Six students at the University of Southern California claim the Los Angeles Police Department used excessive force to break up a mostly black party while a mostly white party continued undisturbed across the street.
Rayven Vinson and others are suing the city, the school and 12 LAPD police officers for false arrest, excessive force, malicious prosecution and other claims.
Students claim the LAPD raided their party on May 4, 2013. Approximately 79 riot police with batons held a skirmish line on the street and arrested the six students, Courthouse News Service reported.
A student who attended the white party, Matthew Walsh, told USC Annenberg TV News that there was a major difference in the way police treated the two parties.
"Our party didn't actually get broken up by LAPD, a lot of people just left on their own volition," Walsh said. "The attitude of the police officers toward the two parties was completely different. It was absurd, I couldn't believe it."
"People were traumatized and scared," partygoer and Black Student Assembly Director Lamar Gary told USC. "They didn't know what to do - people were helpless."
The black party was reportedly in compliance with university requirements, but USC's Department of Public Safety also showed up to break up the black party.
The suit says "mostly minority student party properly registered their party with the University of Southern California's Department of Public Safety, the University's law enforcement arm. The hosts of the mostly minority student party also properly checked student ID's at the door, a requirement for such parties. The mostly Caucasian party did neither of these things."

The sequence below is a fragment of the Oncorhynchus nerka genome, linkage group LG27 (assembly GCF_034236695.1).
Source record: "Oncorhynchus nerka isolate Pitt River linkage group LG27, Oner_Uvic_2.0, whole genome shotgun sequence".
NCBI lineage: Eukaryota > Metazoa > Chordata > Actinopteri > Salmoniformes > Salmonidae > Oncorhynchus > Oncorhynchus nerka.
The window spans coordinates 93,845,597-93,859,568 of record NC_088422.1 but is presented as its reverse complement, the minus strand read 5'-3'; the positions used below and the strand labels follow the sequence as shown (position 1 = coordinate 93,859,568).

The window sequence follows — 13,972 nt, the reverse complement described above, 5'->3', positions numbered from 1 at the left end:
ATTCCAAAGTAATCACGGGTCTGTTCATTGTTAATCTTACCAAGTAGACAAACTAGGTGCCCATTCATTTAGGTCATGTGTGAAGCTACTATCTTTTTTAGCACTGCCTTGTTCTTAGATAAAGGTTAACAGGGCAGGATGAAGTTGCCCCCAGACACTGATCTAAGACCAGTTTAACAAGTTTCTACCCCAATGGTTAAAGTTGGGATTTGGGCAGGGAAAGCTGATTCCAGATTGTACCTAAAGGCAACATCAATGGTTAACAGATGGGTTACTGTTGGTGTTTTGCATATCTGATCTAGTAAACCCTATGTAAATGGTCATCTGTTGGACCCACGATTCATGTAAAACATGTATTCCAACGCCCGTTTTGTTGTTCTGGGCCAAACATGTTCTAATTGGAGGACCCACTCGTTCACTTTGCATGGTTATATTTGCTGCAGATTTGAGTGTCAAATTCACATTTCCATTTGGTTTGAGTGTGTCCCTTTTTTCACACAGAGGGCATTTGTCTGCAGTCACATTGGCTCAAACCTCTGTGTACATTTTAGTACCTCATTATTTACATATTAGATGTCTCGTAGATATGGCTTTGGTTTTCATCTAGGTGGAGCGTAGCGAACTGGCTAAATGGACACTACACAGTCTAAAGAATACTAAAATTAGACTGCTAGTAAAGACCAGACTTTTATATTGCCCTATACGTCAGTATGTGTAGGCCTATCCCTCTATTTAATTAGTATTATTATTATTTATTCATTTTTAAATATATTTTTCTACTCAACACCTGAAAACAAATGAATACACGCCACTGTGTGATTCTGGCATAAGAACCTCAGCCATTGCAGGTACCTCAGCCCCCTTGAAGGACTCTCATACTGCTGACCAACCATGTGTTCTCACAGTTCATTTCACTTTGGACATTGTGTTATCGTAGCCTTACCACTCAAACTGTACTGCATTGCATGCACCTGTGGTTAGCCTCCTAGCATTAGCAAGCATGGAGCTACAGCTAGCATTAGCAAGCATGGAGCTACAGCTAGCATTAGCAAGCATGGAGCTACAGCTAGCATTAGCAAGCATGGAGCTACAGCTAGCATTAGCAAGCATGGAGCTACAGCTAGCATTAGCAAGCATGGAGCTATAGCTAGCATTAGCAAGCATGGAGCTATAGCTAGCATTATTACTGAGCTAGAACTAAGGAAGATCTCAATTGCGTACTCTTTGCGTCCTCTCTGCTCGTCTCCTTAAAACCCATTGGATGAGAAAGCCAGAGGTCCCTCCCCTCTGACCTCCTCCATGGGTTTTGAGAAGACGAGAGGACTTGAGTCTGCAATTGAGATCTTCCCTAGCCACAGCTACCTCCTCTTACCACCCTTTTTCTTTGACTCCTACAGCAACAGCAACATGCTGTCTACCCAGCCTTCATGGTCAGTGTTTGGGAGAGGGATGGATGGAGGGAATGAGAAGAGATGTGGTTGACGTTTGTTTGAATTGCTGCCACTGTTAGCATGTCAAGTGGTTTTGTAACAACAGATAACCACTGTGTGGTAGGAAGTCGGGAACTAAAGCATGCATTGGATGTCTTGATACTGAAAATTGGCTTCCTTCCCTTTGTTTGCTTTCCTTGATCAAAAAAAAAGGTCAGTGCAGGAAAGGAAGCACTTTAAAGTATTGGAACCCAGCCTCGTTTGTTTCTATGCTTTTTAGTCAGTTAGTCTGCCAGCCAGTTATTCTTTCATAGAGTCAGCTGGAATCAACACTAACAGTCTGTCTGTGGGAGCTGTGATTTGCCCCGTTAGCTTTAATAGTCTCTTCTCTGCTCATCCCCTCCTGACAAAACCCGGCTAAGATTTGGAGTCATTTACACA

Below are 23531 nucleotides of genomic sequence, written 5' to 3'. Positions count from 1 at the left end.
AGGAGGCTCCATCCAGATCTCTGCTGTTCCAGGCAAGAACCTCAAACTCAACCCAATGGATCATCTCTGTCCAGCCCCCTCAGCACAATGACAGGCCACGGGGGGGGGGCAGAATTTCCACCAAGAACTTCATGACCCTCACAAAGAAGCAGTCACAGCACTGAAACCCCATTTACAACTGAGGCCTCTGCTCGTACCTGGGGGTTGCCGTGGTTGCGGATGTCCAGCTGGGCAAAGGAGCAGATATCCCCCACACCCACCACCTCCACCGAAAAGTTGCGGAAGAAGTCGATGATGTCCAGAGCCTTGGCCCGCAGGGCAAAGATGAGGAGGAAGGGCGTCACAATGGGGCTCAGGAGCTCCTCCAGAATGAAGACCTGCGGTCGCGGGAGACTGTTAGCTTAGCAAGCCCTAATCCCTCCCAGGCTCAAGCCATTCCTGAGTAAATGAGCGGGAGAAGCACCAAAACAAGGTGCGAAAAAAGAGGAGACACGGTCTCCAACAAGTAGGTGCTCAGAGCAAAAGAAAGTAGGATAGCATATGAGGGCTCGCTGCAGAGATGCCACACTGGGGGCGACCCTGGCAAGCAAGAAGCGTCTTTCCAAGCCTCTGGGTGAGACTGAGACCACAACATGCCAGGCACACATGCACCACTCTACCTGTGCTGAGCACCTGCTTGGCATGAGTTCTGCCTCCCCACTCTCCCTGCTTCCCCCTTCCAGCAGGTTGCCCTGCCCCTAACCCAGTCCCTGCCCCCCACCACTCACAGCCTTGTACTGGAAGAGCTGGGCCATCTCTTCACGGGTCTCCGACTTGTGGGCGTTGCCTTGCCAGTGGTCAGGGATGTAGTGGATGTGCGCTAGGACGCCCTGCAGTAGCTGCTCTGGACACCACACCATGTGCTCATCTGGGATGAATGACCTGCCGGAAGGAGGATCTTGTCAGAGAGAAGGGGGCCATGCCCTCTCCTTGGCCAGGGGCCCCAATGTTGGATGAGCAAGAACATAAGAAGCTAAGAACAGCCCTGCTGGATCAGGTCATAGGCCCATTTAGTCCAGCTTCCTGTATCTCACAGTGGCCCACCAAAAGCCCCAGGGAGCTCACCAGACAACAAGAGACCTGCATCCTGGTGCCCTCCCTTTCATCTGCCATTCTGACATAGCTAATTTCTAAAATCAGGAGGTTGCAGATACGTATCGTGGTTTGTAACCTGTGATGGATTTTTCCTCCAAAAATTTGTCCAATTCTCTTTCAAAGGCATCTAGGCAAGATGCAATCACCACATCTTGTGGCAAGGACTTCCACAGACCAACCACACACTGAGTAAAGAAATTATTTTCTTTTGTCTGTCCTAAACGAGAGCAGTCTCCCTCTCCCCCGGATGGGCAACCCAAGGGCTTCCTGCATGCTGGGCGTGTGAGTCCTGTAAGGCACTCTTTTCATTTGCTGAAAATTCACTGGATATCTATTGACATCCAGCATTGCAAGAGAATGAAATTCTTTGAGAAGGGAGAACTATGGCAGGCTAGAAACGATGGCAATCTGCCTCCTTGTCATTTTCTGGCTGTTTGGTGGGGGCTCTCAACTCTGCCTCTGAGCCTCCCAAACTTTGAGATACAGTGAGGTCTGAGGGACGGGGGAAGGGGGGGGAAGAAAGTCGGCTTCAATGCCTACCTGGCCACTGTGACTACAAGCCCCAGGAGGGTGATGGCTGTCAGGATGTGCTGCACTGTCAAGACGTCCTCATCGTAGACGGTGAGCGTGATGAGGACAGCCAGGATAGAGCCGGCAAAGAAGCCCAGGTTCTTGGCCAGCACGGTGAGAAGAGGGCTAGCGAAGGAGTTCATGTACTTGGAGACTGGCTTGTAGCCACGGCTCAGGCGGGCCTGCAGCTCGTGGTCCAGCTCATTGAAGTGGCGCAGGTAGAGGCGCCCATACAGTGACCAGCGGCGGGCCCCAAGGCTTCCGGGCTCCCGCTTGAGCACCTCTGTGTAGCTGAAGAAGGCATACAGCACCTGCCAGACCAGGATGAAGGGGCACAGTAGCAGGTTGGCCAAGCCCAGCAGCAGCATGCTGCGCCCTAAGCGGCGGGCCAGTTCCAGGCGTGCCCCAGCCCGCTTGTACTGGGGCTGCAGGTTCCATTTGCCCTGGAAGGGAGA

Police allegedly told the white partygoers to “stay safe” and keep the noise down, the complaint states.
"Seventy-plus officers? What else was going on at that time in the community that you needed to be at a party of students getting ready to graduate?" USC senior Nate Howard, who organized the party, told NPR last year.
Howard and other students, mostly minorities, held a sit-in at the school last year.
LAPD Captain Paul Snell later met with students at the school.
"What I'd like to do before we move forward is really address the race issue," Snell told students in a USC auditorium. "We have looked at this and we do not believe that this was race-based."
The six students seek compensatory and exemplary damages and costs for civil rights violations, fraudulent misrepresentation, assault and battery, constitutional violations and other charges.